What time is it? Cannabis news time!
The weather hasn’t been kind across some of the country this week (hang in there!), but hopefully everyone is keeping dry, warm, and up-to-date on the latest in the cannabis industry.
If not, don’t worry. The Bis is back again for another week with all the canna-developments of the past seven days.
IG Group Holdings Plc wants to sell its clients’ cannabis shares before the end of May after seeking legal advice, the Sunday Telegraph reported, without saying where it got the information.
Aurora Cannabis Inc., Aphria Inc. and New Age Beverages Corp. are among stocks affected by the decision, according to the newspaper. IG told clients that activities such as a cannabis index, contracts for difference trading and spread betting on cannabis stocks wouldn’t be affected, the newspaper said.
“Under English law, U.K. investors that hold shares or invest in companies whose business activities involve the cultivation of cannabis or sale of cannabis-related products are likely to be at risk of committing a criminal offence,” law firm Macfarlanes LLP said on its website in January.
London-based IG said there’s been an “absence of clear rules or guidance” on cannabis-related stocks, according to the Sunday Telegraph. The broker didn’t immediately respond to a Bloomberg News request for comment on Sunday.
The O’Cannabiz Conference & Expo, the country’s largest cannabis business conference wrapped up three days of awards, networking, and canna-connection in Ontario this weekend.
Featuring dozens of talented and insightful industry speakers in all manner of positions in the cannabis field, the event offers three days of socializing, education, and seriously chill after events.
Big industry names were on hand to make speeches, including Henry Rollins, Krishna Andavolu, Chief Christian Sinclair, Montel Williams, Chuck Rifiki, and more of the biggest rising stars in legal cannabis.
The event offered opportunities to learn from some of the best in the biz at numerous talks, seminars, and networking events. Whether you’re a cannabis expert looking to make your next big deal or a newbie looking to dip your toe into the murky green waters of a new industry, this is the place to start.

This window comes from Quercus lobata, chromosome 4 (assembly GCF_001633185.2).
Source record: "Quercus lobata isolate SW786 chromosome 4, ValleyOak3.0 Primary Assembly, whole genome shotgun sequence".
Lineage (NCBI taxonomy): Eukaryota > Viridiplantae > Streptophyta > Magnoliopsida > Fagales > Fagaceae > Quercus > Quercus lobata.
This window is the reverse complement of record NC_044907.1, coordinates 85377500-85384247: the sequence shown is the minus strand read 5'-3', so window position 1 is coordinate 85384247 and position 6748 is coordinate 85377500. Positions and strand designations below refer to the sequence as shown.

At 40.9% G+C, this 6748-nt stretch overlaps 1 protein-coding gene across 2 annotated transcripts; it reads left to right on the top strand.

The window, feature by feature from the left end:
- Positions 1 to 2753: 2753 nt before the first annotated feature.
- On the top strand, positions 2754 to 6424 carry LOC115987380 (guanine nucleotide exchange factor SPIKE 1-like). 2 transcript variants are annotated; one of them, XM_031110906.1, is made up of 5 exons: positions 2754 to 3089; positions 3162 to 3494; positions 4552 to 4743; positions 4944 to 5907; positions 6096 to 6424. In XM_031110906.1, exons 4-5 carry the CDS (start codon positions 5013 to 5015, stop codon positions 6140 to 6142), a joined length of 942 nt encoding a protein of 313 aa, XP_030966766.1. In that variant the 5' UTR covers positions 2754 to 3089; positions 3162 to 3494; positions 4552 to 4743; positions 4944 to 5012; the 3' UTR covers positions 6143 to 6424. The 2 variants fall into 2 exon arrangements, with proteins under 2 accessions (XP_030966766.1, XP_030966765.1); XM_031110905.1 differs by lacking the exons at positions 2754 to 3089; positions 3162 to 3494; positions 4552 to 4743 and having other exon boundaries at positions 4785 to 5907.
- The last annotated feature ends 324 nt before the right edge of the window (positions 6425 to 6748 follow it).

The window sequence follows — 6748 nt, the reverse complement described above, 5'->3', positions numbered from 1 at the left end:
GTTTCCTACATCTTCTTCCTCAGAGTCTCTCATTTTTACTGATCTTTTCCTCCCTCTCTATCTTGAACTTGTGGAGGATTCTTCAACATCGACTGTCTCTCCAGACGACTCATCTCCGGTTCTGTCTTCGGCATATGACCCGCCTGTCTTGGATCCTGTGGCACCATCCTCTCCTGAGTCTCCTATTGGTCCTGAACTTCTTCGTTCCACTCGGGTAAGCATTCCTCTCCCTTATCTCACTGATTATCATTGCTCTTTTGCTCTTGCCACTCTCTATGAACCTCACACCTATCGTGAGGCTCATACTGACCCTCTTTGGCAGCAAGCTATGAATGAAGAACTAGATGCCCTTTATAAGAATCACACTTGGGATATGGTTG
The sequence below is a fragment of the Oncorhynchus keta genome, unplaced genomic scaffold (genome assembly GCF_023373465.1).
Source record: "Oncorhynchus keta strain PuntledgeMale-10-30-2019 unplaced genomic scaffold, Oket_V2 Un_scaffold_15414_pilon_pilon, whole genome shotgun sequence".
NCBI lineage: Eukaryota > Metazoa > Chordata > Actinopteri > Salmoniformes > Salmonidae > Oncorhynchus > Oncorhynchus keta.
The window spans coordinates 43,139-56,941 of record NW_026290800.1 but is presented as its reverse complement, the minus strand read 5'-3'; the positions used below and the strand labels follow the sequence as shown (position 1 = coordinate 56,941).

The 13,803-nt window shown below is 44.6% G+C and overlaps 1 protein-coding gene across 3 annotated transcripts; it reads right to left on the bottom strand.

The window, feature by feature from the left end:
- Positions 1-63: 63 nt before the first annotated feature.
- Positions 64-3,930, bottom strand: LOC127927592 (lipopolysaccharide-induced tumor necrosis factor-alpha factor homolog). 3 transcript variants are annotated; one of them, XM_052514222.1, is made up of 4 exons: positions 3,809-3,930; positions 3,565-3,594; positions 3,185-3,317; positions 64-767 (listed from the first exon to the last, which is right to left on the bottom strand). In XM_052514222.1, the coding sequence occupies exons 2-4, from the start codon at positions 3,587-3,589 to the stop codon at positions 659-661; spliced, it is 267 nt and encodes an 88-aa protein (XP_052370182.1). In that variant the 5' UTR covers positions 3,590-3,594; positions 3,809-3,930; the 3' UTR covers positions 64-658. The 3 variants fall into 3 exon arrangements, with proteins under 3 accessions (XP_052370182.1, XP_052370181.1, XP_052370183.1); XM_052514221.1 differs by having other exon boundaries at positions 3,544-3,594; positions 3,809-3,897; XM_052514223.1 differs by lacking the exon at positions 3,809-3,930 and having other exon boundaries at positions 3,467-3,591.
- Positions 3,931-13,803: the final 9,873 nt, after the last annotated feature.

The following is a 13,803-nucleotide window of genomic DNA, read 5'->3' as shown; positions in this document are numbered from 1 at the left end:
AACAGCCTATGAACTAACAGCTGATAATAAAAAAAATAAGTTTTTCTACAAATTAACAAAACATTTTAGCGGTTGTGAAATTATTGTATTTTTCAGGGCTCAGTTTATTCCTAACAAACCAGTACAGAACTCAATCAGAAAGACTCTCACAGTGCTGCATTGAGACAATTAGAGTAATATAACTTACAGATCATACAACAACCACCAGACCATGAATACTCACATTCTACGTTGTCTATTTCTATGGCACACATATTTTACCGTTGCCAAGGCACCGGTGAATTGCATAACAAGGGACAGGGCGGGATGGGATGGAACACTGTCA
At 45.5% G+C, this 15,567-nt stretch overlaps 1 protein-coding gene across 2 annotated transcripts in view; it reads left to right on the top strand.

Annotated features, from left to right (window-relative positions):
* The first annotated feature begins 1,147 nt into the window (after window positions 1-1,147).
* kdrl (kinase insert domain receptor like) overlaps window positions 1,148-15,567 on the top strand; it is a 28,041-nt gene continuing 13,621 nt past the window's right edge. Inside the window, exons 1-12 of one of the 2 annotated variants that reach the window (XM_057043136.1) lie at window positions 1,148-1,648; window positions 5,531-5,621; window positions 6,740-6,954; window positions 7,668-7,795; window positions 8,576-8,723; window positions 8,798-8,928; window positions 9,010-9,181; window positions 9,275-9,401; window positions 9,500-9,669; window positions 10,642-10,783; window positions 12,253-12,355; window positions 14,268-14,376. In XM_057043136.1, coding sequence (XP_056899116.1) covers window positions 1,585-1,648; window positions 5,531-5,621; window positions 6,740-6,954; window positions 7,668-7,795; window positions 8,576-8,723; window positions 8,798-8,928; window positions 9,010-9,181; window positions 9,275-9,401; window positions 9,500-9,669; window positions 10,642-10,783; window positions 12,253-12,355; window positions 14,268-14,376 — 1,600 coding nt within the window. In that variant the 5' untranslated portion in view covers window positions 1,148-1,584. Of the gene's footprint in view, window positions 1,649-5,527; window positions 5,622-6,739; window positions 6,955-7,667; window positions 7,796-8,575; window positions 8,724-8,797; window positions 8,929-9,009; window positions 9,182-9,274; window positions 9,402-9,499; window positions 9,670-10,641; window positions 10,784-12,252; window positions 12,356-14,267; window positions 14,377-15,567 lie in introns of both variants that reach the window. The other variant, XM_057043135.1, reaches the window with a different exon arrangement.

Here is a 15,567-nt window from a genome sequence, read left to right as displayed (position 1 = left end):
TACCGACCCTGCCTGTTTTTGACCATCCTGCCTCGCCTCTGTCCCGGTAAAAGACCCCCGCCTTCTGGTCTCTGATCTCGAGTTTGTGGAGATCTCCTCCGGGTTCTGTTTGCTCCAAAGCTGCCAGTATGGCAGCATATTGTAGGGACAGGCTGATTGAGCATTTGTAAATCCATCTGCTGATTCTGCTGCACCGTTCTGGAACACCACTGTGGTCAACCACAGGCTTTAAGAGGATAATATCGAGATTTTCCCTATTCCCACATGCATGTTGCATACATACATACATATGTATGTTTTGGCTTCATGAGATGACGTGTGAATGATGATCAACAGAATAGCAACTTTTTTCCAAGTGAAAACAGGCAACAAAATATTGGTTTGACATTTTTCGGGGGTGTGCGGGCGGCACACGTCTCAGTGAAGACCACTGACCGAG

Needless to say, The ‘Bis was in the house! If you didn’t make it out, we’ll see you next year.
Hong Kong officials are reporting a massive spike in mail order cannabis seizures, and those close to law enforcement in the Chinese Special Administrative Region believe that Canada is to blame.
According to a recent report in the South China Morning Post, law enforcement and customs officials in Hong Kong have noted a massive influx of cannabis being shipped in from North America into the country.
“Customs and Excise Department showed that 137 kg of cannabis – with an estimated street value of more than HK$30 million (US$3.8 million) – was confiscated by customs officers in the first quarter of this year,” wrote SCMP reporter Clifford Lo, “an increase of 500% compared with 22.7 kg in the same period last year.”
The article also notes that, according to “anti-drug sources,” Canadian cannabis legalization has softened many Hongkongers’ opinion on the drug. The same news outlet reports that a large scale cannabis conference took place in the winter of 2018, where over 200 cannabis entrepreneurs tried to woo investors, and promoted legalizing medical use within the region.
Huge crowds descended on Vancouver’s Sunset Beach on Saturday to celebrate 4/20 for the 25th year. While the Park Board again chose to deny the event a permit, the protest still required the assistance of Vancouver’s policing and emergency resources to make sure everyone was safe.
According to a release from the VPD, the crowd peaked at “just before 4:30 in the afternoon.” Police estimate that 60,000 people attended the event alongside over 400 vendor tents.
Police report no major safety incidents connected to the 4/20 revellers, however, there were over a dozen medical emergencies on the beach, police say.
“VPD officers assisted BC Emergency Health Services with more than 14 medical emergencies,” they wrote, in the release. “Traffic enforcement officers issued more than 30 tickets and investigated three people for impaired driving.”
The problems aside, the city’s emergency services seem content with how the event proceeded from their perspective.
“Today was a good example of remarkable teamwork between the Vancouver Police, fellow first responders, the Vancouver Park Board, and the City of Vancouver,” says Sergeant Jason Robillard, Vancouver Police Department, “allowing for a safe environment during a large scale event.”
In the days leading up to the protest, Vancouver Mayor Kennedy Stewart said that organizers would be receiving a bill for the costs incurred by the city.